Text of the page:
Lucille Mulhall – The First Cowgirl

Lucille Mulhall was an anomaly—a small, feminine, soft-spoken girl who beat cowboys at their own game. After gaining acclaim as a Wild West performer, Lucille became the first woman commonly known as a cowgirl.

Lucille was born in Missouri in 1885. Her family relocated to Oklahoma to homestead during the land rush of 1889. The family started with 160 acres, which they eventually parlayed into the close to 80,000 acres.

As a young girl, Lucille rode the range with the cowhands, learning to rope, ride, and shoot. According to a New York Times article, “By the age of fourteen, she could break a bronco and shoot a coyote at five-hundred yards.”

Lucille’s father started a Wild West show, Mulhall’s Congress of Rough Riders and Ropers, in the early 1900s. Lucille starred in the show while still in her teens and became one of the first women to compete against men in roping and riding events and earned many championships, including three solid gold medals for steer roping in Texas, a cutting horse title and the title of World’s Champion Lady Roper.

When she performed in Madison Square Garden in New York City in 1905, she took the city by storm. A report in a New York newspaper said, “Against these bronzed and war-scarred veterans of the plains, a delicately featured blonde girl appeared. Slight of figure, refined and neat in appearance, attired in a becoming riding habit for hard riding, wearing a picturesque Mexican sombrero and holding in one hand a lariat of the finest cowhide, Lucille Mulhall comes forward to show what an eighteen-year-old girl can do in roping steers. In three minutes and thirty-six seconds, she lassoed and tied three steers. The veteran cowboys did their best to beat it, but their best was several seconds slower than the girl’s record breaking time. The cowboys and plainsmen who were gathered in large numbers to witness the contest broke into tremendous applause when the championship gold medal was awarded to the slight, pale-faced girl.”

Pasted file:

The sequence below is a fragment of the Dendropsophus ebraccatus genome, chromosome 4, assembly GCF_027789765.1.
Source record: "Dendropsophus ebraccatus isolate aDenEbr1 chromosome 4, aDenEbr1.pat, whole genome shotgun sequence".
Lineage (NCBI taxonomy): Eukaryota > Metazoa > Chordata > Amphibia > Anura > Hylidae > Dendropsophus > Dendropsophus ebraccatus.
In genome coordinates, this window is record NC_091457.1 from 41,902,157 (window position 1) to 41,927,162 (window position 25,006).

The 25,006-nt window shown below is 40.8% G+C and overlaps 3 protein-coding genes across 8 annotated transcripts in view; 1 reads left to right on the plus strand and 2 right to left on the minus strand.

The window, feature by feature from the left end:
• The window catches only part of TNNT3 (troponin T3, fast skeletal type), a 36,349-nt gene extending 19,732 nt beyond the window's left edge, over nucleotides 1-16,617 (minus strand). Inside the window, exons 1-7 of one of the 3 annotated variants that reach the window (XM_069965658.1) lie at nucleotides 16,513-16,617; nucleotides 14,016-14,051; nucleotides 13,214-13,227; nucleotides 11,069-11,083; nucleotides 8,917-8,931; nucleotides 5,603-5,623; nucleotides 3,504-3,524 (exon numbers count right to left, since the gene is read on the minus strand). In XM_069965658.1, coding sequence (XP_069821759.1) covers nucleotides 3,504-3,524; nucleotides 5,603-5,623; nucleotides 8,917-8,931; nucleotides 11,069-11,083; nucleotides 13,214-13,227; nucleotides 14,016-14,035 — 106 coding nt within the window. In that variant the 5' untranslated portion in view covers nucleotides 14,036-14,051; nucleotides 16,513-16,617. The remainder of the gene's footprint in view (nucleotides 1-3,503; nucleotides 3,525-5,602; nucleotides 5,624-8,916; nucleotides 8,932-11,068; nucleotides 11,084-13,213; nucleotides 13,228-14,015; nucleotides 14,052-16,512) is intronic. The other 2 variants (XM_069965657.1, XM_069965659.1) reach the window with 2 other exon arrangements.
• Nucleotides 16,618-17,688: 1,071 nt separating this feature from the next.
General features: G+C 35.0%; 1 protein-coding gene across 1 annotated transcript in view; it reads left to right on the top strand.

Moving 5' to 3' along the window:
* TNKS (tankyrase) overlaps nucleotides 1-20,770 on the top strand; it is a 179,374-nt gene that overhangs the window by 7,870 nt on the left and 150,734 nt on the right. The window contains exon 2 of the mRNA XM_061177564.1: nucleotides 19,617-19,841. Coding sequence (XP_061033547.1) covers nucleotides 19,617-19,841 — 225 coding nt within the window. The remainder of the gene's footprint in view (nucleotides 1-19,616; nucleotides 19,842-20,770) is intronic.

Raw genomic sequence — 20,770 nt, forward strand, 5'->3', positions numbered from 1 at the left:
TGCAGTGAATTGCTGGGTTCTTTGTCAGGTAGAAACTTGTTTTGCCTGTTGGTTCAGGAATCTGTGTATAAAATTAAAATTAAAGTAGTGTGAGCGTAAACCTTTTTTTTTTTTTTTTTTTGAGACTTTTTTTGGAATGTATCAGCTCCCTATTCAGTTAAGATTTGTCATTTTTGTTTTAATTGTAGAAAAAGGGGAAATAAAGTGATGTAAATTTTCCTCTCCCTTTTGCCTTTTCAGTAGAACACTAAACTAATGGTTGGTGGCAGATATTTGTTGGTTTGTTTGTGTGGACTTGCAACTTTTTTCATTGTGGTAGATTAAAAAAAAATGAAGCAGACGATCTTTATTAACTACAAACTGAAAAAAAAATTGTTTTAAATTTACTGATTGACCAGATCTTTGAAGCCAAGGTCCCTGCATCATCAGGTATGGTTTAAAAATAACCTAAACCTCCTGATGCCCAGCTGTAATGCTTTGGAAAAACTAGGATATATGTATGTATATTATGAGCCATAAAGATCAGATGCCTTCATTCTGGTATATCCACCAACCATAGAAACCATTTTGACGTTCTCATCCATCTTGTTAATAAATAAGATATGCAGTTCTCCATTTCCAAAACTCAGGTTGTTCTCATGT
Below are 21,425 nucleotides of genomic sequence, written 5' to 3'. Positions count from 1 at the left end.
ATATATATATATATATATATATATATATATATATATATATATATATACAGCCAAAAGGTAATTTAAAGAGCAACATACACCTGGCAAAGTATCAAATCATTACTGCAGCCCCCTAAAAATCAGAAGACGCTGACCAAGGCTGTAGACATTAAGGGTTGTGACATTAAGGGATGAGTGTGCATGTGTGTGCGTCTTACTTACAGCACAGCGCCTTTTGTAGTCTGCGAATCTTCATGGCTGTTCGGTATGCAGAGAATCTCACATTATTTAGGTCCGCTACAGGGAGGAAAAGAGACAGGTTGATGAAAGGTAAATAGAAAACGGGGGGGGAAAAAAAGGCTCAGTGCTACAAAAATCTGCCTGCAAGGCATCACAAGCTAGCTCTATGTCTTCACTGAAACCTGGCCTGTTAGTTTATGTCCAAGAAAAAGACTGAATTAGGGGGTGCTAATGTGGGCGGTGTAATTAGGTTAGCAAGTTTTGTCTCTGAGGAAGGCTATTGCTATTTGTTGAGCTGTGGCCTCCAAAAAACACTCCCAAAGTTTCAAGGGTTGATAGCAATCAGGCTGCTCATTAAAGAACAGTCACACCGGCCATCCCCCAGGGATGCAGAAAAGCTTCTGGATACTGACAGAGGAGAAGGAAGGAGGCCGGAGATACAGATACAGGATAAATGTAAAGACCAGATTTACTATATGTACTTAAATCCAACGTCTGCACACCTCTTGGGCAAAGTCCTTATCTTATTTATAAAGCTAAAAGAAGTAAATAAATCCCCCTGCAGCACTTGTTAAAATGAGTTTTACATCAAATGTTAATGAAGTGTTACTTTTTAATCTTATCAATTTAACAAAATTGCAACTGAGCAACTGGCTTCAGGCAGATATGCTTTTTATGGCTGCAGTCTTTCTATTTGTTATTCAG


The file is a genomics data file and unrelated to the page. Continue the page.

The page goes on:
As she gained fame, newspapers gave Lucille many names: Ranch Queen, Cowboy Girl, Female Conqueror or Beef and Horn, Lassoer in Lingerie, Dead Shot Girl, Daring Beauty of
the Plains, Queen of the Range. The name that stuck was Cowgirl.

Will Rogers was a member of Mulhall’s Wild West Show and helped Lucille hone her roping skills.  He wrote, “Lucille’s achievement in competition with cowboys was the direct start of what has since come to be known as The Cowgirl. Lucille was the first cowgirl.” Teddy Roosevelt also admired Lucille’s skills. He visited the Mulhall ranch and invited the Mulhall family to his inauguration. Geronimo gave her a beaded vest and Indian bow, which she treasured.

Lucille was a natural horse woman and known for her training abilities.She said, “My system of training consists of three things: patience, perseverance, and gentleness. Gentleness I consider one of the greatest factors in successful training.” Her horse, Governor, knew over forty tricks.

Lucille performed in other Wild West shows and toured Europe, performing for the crowned heads there.  She retired from world travel in 1917, but continued performing into the 1930s.

She was married twice, both marriages lasting only a few years.  Her first marriage produced a son. She died at the age of 55 in a car crash close to her home and was posthumously inducted into the Rodeo Hall of Fame and the Cowgirl Hall of Fame in the 1970s.